US stocks ended the week higher, but it was hardly smooth sailing for investors as the markets remained choppy for a second week in a row.
The Dow Jones Industrial Average posted a double-digit loss on Tuesday and each of the major indices fell by more than 1 percent on Wednesday. Markets recovered somewhat on Thursday, but only after a mid-session plunge.
The markets closed the week on an upbeat note after the US economy added more jobs than expected last month.
At Friday’s close, the Dow ended 132.55, or 0.88 percent, higher for the week at 15,248.12; the broad-based S&P 500 rose 12.64, or 0.78 percent, to 1,643.38; and the NASDAQ Composite Index added 13.31, or 0.39 percent, to 3,469.22.
“It has been a very volatile week,” Hugh Johnson of Hugh Johnson Advisors said.
The market’s gyrations could be explained by the trove of economic data released, which included plenty of surprises.
For example, Wednesday’s release from payroll firm ADP showed the US private sector added just 135,000 jobs last month, far less than the 157,000 jobs expected.
However, Friday’s job report showed that the US economy added 175,000 jobs in the same period, beating analysts’ forecasts.
Markets had been betting on a weaker jobs report on Friday, Michael James of Wedbush Morgan Securities said. The report sent investors scurrying.
“When the data goes counter to where people are positioned, the market is going to go counter to where those positions are,” he said.
James expects the volatility to continue in the coming weeks in light of the mixed economic outlook and low trading volume during the summer months.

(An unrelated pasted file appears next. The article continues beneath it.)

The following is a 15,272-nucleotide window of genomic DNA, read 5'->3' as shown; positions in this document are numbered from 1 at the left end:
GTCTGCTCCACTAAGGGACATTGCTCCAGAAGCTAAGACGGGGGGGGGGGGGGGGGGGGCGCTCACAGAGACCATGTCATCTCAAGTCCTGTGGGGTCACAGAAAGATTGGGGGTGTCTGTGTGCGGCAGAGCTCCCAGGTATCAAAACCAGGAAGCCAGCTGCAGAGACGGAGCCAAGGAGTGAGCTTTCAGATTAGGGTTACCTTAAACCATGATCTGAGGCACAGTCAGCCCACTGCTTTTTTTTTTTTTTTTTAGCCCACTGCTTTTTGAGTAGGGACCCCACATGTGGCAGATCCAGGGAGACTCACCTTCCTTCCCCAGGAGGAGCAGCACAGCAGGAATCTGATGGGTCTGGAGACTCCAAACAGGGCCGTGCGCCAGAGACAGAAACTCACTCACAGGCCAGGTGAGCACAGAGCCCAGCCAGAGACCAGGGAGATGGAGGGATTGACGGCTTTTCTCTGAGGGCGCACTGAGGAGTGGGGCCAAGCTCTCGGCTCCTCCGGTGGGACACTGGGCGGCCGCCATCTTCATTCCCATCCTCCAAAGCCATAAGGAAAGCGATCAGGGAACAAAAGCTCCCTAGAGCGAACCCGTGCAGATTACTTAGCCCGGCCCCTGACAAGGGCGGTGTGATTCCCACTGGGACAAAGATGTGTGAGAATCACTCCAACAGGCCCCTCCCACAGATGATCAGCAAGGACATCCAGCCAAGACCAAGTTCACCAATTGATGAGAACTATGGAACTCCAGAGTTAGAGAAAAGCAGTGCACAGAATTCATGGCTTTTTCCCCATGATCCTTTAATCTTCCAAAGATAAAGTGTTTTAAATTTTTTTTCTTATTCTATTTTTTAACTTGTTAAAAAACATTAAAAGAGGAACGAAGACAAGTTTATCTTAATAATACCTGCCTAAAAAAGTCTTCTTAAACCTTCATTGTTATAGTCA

Stocks moved last week “in lockstep with the news,” Johnson said.
That has not always been the case. Until recently, market watchers commonly characterized investors’ philosophy as being “bad news is good news” because weak economic reports meant the US Federal Reserve would continue its aggressive bond-buying program.
However, the Fed in recent weeks has signaled that it expects its bond-buying program to be tapered in the foreseeable future.
The market is “acknowledging that tapering will begin in six months or earlier,” Standard & Poor’s chief investment strategist Sam Stovall said.
As a result, “the market has gone through a painful metamorphosis” to being “fundamentally driven rather than liquidity driven,” he said.
Exactly when the Fed scales back the program is of keen interest to both stock market and bond markets, which have retreated as speculation about the program grows.
Several analysts said Friday’s job report would not hasten the Fed’s timing.
The report “reflects improvement in the economy, but not so much improvement as to suggest the Fed will alter its policy course,” Briefing.com analyst Patrick O’Hare said.
The next big Fed meeting is not until June 18 and June 19.
Next week will see releases on retail sales, industrial production and the producer price index.
Johnson spotlighted the producer price index as especially important.
“Inflation is getting too low, and if inflation migrates toward deflation, we’re going to have big problems,” Johnson said.